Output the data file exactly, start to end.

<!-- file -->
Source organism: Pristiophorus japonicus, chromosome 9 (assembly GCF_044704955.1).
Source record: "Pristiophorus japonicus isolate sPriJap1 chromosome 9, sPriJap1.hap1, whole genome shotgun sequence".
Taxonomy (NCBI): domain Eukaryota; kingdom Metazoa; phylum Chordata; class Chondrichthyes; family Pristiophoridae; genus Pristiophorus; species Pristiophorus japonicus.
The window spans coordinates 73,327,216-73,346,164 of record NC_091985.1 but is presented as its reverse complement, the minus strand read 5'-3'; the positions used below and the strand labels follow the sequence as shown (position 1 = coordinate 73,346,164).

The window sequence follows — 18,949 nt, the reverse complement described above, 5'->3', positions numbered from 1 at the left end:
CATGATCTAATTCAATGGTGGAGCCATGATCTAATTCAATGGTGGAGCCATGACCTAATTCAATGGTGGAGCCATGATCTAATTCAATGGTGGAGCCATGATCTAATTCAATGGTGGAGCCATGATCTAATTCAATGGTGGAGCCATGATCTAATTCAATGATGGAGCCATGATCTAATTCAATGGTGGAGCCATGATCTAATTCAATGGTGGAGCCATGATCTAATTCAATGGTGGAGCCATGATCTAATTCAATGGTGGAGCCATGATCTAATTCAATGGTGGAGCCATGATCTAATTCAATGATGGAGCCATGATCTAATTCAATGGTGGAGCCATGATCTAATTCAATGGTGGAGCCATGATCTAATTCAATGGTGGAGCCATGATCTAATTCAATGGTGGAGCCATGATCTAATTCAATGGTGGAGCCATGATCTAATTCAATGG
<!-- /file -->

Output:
Source organism: Pristiophorus japonicus, chromosome 9 (assembly GCF_044704955.1).
Source record: "Pristiophorus japonicus isolate sPriJap1 chromosome 9, sPriJap1.hap1, whole genome shotgun sequence".
Taxonomy (NCBI): domain Eukaryota; kingdom Metazoa; phylum Chordata; class Chondrichthyes; family Pristiophoridae; genus Pristiophorus; species Pristiophorus japonicus.
The window spans coordinates 73,327,216-73,346,164 of record NC_091985.1 but is presented as its reverse complement, the minus strand read 5'-3'; the positions used below and the strand labels follow the sequence as shown (position 1 = coordinate 73,346,164).

The window sequence follows — 18,949 nt, the reverse complement described above, 5'->3', positions numbered from 1 at the left end:
CATGATCTAATTCAATGGTGGAGCCATGATCTAATTCAATGGTGGAGCCATGACCTAATTCAATGGTGGAGCCATGATCTAATTCAATGGTGGAGCCATGATCTAATTCAATGGTGGAGCCATGATCTAATTCAATGGTGGAGCCATGATCTAATTCAATGATGGAGCCATGATCTAATTCAATGGTGGAGCCATGATCTAATTCAATGGTGGAGCCATGATCTAATTCAATGGTGGAGCCATGATCTAATTCAATGGTGGAGCCATGATCTAATTCAATGGTGGAGCCATGATCTAATTCAATGATGGAGCCATGATCTAATTCAATGGTGGAGCCATGATCTAATTCAATGGTGGAGCCATGATCTAATTCAATGGTGGAGCCATGATCTAATTCAATGGTGGAGCCATGATCTAATTCAATGGTGGAGCCATGATCTAATTCAATGG